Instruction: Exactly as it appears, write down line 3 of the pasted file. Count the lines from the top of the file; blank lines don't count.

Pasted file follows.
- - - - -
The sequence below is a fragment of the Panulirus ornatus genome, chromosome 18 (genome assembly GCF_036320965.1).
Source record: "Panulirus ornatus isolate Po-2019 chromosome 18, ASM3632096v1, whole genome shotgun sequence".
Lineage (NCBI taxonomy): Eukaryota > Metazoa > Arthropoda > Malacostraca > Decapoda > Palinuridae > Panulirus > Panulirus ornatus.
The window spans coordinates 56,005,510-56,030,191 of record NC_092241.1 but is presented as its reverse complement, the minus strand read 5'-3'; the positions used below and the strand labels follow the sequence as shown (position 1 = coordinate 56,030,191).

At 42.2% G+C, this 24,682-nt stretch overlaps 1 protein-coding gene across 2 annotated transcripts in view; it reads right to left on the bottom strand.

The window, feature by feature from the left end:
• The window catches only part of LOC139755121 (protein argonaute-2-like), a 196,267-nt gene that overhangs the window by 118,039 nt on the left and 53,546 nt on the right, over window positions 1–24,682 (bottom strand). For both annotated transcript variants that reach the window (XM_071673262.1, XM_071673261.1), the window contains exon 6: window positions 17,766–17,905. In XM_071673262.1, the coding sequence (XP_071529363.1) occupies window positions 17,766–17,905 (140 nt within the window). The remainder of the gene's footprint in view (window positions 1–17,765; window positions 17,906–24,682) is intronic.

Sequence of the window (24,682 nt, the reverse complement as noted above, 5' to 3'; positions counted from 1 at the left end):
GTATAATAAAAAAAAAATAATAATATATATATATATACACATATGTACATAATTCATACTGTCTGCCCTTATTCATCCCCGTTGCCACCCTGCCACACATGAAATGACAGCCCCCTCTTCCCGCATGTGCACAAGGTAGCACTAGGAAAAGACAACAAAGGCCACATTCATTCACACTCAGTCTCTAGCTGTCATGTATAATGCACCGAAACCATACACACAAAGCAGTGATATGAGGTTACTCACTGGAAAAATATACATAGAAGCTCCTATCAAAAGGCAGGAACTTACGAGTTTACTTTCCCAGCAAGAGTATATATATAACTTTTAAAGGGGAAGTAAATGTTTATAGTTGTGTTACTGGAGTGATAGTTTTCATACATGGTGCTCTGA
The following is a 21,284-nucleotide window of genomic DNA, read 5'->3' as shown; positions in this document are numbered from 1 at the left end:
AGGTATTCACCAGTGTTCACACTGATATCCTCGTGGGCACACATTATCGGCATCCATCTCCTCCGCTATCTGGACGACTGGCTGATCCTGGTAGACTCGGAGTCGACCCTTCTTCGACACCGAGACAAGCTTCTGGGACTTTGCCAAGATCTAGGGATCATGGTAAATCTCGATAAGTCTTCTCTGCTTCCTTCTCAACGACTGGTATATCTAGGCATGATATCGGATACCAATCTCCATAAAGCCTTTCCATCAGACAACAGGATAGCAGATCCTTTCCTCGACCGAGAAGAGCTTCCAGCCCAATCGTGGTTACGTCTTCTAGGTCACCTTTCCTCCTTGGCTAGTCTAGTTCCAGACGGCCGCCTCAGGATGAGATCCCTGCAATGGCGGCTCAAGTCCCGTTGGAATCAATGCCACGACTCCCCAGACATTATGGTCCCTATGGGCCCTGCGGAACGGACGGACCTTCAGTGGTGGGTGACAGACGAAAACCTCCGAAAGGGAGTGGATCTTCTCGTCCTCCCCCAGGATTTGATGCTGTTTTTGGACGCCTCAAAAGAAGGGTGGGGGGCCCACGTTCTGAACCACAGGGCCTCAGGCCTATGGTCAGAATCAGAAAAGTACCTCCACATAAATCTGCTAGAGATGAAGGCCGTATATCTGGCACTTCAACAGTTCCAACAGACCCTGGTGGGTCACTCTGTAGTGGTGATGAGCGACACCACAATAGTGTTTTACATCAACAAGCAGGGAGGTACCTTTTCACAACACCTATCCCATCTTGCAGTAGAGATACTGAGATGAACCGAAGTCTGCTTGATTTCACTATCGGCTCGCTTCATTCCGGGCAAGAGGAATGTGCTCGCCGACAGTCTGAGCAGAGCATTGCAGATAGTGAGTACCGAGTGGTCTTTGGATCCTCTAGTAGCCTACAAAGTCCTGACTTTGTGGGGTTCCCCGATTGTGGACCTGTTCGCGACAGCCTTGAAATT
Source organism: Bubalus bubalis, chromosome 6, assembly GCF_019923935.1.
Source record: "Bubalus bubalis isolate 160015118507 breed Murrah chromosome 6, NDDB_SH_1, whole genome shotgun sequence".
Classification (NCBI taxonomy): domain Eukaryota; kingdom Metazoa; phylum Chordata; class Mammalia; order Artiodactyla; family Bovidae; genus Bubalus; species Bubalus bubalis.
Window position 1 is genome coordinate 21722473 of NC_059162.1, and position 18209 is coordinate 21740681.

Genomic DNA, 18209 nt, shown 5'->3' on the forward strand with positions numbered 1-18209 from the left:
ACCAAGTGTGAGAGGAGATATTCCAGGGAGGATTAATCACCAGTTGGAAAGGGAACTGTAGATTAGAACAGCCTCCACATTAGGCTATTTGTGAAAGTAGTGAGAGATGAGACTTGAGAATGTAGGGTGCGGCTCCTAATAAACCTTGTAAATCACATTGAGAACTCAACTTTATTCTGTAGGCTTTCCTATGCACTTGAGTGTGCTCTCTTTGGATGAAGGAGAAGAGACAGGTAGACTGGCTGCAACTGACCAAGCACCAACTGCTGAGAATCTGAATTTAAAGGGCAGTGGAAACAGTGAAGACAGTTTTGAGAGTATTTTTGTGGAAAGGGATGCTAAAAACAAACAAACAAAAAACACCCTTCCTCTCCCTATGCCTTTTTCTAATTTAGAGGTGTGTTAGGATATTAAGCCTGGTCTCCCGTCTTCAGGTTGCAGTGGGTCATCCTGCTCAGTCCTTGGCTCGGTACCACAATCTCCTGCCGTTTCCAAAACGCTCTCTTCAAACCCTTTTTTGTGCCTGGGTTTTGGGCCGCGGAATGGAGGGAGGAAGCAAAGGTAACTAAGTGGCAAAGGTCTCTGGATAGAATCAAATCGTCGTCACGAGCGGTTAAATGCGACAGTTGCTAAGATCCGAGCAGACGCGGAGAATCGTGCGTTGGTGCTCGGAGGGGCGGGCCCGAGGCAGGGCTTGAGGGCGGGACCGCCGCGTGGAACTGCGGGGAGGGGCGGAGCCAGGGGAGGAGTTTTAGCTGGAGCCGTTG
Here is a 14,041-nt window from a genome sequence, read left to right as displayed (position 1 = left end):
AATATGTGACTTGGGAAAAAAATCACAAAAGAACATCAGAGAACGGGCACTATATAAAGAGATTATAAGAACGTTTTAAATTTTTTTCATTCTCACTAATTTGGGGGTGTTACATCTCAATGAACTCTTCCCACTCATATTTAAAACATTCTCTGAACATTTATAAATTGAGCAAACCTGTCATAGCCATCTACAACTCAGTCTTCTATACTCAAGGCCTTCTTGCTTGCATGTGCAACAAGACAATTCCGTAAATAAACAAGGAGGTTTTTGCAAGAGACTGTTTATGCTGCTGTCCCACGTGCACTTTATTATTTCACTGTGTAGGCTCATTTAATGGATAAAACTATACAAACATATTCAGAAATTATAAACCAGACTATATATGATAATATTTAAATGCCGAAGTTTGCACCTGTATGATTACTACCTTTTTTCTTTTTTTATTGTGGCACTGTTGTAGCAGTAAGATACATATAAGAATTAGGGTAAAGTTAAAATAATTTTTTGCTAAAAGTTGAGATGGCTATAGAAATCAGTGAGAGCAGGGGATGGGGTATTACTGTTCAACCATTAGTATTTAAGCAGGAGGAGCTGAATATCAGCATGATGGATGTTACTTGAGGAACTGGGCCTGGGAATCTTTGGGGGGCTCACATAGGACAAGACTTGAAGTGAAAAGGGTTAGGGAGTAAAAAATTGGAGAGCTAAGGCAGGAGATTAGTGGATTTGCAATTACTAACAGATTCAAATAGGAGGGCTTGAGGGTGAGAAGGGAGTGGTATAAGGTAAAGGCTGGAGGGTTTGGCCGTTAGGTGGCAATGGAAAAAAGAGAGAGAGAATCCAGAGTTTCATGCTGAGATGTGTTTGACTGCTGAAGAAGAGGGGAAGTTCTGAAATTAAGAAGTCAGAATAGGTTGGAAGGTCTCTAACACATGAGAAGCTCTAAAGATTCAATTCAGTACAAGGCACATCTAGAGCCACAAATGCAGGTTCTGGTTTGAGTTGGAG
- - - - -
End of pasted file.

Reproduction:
Lineage (NCBI taxonomy): Eukaryota > Metazoa > Arthropoda > Malacostraca > Decapoda > Palinuridae > Panulirus > Panulirus ornatus.